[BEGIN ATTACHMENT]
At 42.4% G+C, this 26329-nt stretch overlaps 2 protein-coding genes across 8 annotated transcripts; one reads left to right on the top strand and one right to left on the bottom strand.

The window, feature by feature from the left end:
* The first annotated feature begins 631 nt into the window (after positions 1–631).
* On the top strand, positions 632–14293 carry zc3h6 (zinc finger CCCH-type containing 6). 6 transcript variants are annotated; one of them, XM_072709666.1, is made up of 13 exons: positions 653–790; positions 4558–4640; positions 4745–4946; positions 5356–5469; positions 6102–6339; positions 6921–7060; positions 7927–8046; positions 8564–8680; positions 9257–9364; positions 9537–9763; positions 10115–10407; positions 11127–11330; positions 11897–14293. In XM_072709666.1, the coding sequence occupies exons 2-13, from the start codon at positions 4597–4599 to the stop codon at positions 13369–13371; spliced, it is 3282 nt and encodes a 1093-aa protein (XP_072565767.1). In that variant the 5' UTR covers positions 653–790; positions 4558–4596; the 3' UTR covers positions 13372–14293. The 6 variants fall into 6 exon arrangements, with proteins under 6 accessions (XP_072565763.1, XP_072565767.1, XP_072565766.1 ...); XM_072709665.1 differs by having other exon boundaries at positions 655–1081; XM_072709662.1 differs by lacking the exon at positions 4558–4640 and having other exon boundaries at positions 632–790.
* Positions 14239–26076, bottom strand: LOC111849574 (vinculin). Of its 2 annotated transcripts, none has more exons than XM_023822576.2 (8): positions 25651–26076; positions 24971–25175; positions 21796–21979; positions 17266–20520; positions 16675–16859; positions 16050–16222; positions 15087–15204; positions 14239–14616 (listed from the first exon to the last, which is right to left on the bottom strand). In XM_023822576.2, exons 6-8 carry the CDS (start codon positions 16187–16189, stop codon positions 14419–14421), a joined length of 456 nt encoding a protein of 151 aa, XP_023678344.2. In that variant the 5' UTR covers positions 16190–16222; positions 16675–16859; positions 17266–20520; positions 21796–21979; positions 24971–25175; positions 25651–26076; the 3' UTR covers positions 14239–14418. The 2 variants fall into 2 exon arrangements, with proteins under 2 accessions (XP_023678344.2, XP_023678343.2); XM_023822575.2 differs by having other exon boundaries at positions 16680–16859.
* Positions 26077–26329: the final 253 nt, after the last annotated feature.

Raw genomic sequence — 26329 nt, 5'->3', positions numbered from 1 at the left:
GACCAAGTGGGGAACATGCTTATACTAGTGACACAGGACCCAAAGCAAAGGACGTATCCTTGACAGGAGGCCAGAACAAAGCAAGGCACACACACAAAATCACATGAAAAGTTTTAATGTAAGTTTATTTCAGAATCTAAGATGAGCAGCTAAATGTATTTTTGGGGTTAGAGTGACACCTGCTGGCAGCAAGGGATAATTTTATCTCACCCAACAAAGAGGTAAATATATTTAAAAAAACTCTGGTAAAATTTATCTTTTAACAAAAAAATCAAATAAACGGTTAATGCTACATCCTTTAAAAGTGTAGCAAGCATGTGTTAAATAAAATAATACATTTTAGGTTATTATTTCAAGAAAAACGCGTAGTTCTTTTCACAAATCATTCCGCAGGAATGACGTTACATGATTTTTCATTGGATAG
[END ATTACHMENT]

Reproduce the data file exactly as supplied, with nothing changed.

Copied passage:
At 42.4% G+C, this 26329-nt stretch overlaps 2 protein-coding genes across 8 annotated transcripts; one reads left to right on the top strand and one right to left on the bottom strand.

The window, feature by feature from the left end:
* The first annotated feature begins 631 nt into the window (after positions 1–631).
* On the top strand, positions 632–14293 carry zc3h6 (zinc finger CCCH-type containing 6). 6 transcript variants are annotated; one of them, XM_072709666.1, is made up of 13 exons: positions 653–790; positions 4558–4640; positions 4745–4946; positions 5356–5469; positions 6102–6339; positions 6921–7060; positions 7927–8046; positions 8564–8680; positions 9257–9364; positions 9537–9763; positions 10115–10407; positions 11127–11330; positions 11897–14293. In XM_072709666.1, the coding sequence occupies exons 2-13, from the start codon at positions 4597–4599 to the stop codon at positions 13369–13371; spliced, it is 3282 nt and encodes a 1093-aa protein (XP_072565767.1). In that variant the 5' UTR covers positions 653–790; positions 4558–4596; the 3' UTR covers positions 13372–14293. The 6 variants fall into 6 exon arrangements, with proteins under 6 accessions (XP_072565763.1, XP_072565767.1, XP_072565766.1 ...); XM_072709665.1 differs by having other exon boundaries at positions 655–1081; XM_072709662.1 differs by lacking the exon at positions 4558–4640 and having other exon boundaries at positions 632–790.
* Positions 14239–26076, bottom strand: LOC111849574 (vinculin). Of its 2 annotated transcripts, none has more exons than XM_023822576.2 (8): positions 25651–26076; positions 24971–25175; positions 21796–21979; positions 17266–20520; positions 16675–16859; positions 16050–16222; positions 15087–15204; positions 14239–14616 (listed from the first exon to the last, which is right to left on the bottom strand). In XM_023822576.2, exons 6-8 carry the CDS (start codon positions 16187–16189, stop codon positions 14419–14421), a joined length of 456 nt encoding a protein of 151 aa, XP_023678344.2. In that variant the 5' UTR covers positions 16190–16222; positions 16675–16859; positions 17266–20520; positions 21796–21979; positions 24971–25175; positions 25651–26076; the 3' UTR covers positions 14239–14418. The 2 variants fall into 2 exon arrangements, with proteins under 2 accessions (XP_023678344.2, XP_023678343.2); XM_023822575.2 differs by having other exon boundaries at positions 16680–16859.
* Positions 26077–26329: the final 253 nt, after the last annotated feature.

Raw genomic sequence — 26329 nt, 5'->3', positions numbered from 1 at the left:
GACCAAGTGGGGAACATGCTTATACTAGTGACACAGGACCCAAAGCAAAGGACGTATCCTTGACAGGAGGCCAGAACAAAGCAAGGCACACACACAAAATCACATGAAAAGTTTTAATGTAAGTTTATTTCAGAATCTAAGATGAGCAGCTAAATGTATTTTTGGGGTTAGAGTGACACCTGCTGGCAGCAAGGGATAATTTTATCTCACCCAACAAAGAGGTAAATATATTTAAAAAAACTCTGGTAAAATTTATCTTTTAACAAAAAAATCAAATAAACGGTTAATGCTACATCCTTTAAAAGTGTAGCAAGCATGTGTTAAATAAAATAATACATTTTAGGTTATTATTTCAAGAAAAACGCGTAGTTCTTTTCACAAATCATTCCGCAGGAATGACGTTACATGATTTTTCATTGGATAG